Increased Risk of a Heart Attack Right After Joint Replacement Surgery
Boston-based researchers found that osteoarthritis patients who had total knee or hip joint replacement surgery known as arthroplasty were at increased risk of heart attacks (myocardial infarction) in the early post-operative period. However, the good news is that long-term risk of heart attacks did not persist. Yet the not-so-good news is that the risk for venous thromboembolism — blood clots in veins and lungs — remained years after the procedure. The findings were published in August 2015 in Arthritis & Rheumatology, a journal of the American College of Rheumatology (ACR),
A release from the publishers explains that osteoarthritis is the most common form of arthritis, affecting 27 million Americans over the age of 25 according to the ACR. As the joint cartilage and bone deteriorates, knee or hip replacement surgery may be the only option to relieve pain and stiffness and restore mobility. Previous studies estimate that 1.8 million arthroplasty procedures are performed each year worldwide, and that number may increase as the population ages.
The release quotes lead study author Yuqing Zhang, D.Sc., Professor of Medicine and Epidemiology at Boston University School of Medicine in Boston, Massachusetts, as saying, “While evidence shows that joint replacement surgery improves pain, function, and quality of life for the osteoarthritis patient, the impact of cardiovascular health has not been confirmed. Our study examines if joint replacement surgery reduces risk of serious cardiovascular events among osteoarthritis patients.”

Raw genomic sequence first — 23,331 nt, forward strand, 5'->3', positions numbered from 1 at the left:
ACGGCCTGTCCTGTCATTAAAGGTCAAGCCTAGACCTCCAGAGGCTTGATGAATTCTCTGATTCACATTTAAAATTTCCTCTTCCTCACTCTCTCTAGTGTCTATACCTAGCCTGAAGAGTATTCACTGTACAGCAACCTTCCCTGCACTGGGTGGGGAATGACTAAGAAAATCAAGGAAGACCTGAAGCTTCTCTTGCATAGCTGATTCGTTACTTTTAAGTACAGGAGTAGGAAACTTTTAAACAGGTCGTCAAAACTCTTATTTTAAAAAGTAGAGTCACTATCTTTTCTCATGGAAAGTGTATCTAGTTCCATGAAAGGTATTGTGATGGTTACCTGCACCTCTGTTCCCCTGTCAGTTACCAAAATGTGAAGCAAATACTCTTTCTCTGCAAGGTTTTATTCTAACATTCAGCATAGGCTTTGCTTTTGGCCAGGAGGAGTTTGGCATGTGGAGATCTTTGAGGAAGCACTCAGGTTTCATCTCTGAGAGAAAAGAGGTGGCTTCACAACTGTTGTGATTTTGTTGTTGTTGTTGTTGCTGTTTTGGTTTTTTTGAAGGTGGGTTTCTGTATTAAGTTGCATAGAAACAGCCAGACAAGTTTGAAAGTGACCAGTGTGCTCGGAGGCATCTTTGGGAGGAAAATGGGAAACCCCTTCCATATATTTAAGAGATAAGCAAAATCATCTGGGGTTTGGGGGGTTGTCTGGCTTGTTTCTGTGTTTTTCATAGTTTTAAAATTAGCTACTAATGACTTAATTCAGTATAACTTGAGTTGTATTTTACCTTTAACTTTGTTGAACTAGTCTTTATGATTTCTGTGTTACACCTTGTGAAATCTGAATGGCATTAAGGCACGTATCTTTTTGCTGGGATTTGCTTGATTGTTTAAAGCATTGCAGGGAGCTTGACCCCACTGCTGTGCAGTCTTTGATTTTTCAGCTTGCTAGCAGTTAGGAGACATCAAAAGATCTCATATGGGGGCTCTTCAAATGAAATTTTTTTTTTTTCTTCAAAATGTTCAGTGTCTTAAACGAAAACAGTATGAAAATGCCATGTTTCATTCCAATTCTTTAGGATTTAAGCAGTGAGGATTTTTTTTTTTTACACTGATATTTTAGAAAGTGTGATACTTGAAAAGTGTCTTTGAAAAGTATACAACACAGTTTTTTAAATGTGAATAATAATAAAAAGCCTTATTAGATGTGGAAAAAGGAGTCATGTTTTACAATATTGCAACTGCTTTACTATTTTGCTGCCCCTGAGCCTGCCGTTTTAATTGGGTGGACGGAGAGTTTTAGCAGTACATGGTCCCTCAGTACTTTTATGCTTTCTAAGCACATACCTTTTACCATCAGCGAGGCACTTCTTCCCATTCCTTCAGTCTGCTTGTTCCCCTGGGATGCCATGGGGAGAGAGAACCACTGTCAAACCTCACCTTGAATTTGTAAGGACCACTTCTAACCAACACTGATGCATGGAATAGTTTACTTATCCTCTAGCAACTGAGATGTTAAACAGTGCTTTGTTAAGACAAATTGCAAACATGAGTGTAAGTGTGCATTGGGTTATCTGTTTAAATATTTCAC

The present cohort study included 13,849 patients who underwent total knee replacement surgery and 13,849 matched controls who did not have surgery. Patients were 50 years of age or older and diagnosed with knee or hip osteoarthritis between January 2000 and December 2012.
Findings indicate that 306 patients in the arthroplasty group and 286 in the non-surgical group developed myocardial infarction during the follow-up period. Risk of heart attack was significantly higher during the first postoperative month in those who had knee replacement surgery compared to those in the non-surgical group, and gradually declined over time. Venous thromboembolism was a significant risk during the first month and over time for those having total knee or total hip arthroplasty.
“Our findings provide the first general population-based evidence that osteoarthritis patients who have total knee or total hip replacement surgery are at increased risk of heart attack in the immediate postoperative period,” concludes Dr. Zhang. “The long-term risk of heart attack was insignificant, but risk of blood clots in the lung remained for years after surgery to replace a hip or knee damaged by osteoarthritis.”